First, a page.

to our table, after many trips to look, with a nice, old Colt
Bisley. It was a
38-40, of course, and had a 4 3/4” barrel, along with the
original black gutta percha (hard rubber) grips.
He had fulfilled his mission, he was happy.
He kept it tucked away in the pocket of his overalls and
kept taking in and out, playing with it, handing to me each
time. I’ll also
never forget the look on his face when, not more than a few
hours later, we both heard the clang of a metal object hitting
the concrete floor at our feet.
Yup, sure enough, that Bisley slipped out of his pocked
and hit the floor, grip frame first. The old gutta percha grips didn’t stand a chance and one of
the panels cracked into many pieces.
You could tell it was painful to Jeff to see that broken
By that time, in 2011, GunBlast.com had
become one of the world’s most visited websites.
The Quinn brothers had built a tremendous network and had
contacts in every facet of the firearms industry, including grip
making. Jeff promptly sent that Bisley to Raj Singh, at Eagle
Grips, who fit a set of gorgeous Sambar stag grips, which
looked better on the gun than the original grips.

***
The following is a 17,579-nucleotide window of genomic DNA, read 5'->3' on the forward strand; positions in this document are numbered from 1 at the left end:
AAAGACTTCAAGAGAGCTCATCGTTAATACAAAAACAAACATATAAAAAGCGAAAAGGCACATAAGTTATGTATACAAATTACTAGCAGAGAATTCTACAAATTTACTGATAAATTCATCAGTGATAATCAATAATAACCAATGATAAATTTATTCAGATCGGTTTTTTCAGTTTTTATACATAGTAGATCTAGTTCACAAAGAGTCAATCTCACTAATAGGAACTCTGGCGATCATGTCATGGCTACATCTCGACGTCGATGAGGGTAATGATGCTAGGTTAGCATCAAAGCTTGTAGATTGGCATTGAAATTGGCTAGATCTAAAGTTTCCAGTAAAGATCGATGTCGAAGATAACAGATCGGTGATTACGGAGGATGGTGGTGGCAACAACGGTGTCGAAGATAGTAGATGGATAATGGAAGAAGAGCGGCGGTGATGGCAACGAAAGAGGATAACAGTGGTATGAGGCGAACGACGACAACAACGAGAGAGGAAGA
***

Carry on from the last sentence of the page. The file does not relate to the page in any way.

Jeff was very proud of that gun and nicknamed it "Hanna",
as a tribute to Charlie. For
Christmas 2012, Jeff’s brother Boge gifted him a
Threepersons-style holster made by Mike
“Doc” Barranti and Jeff carried that Bisley in that
holster on special occasions.
I distinctly remember him carrying it at various Shootist
Holiday banquets over the years.
sadly passed away in July 2020.
I attended his
funeral services and was able to help orchestrate a private
21-gun salute with the help of 5 other Shootists who were in
attendance and with his beloved grandson, Ethan.
The Shootists hold such a salute for every departed
member each year on the last day of Shootists Holiday.
Every shooter fires 3 rounds of 44 Special.
One empty case from each shooter’s revolver is kept and
a plaque is made for the widow, or family, of the departed
Shootist. The few
of us there in person at this service didn’t want to wait
until the following June and decided to hold one right there at
the GunBlast World Headquarters.
We rounded up 6 revolvers chambered in 44 Special from
Jeff’s collection but couldn’t come up with a 7th,
so, while I didn’t dare use Hannah, I ended up using my Kimber
45 ACP 1911.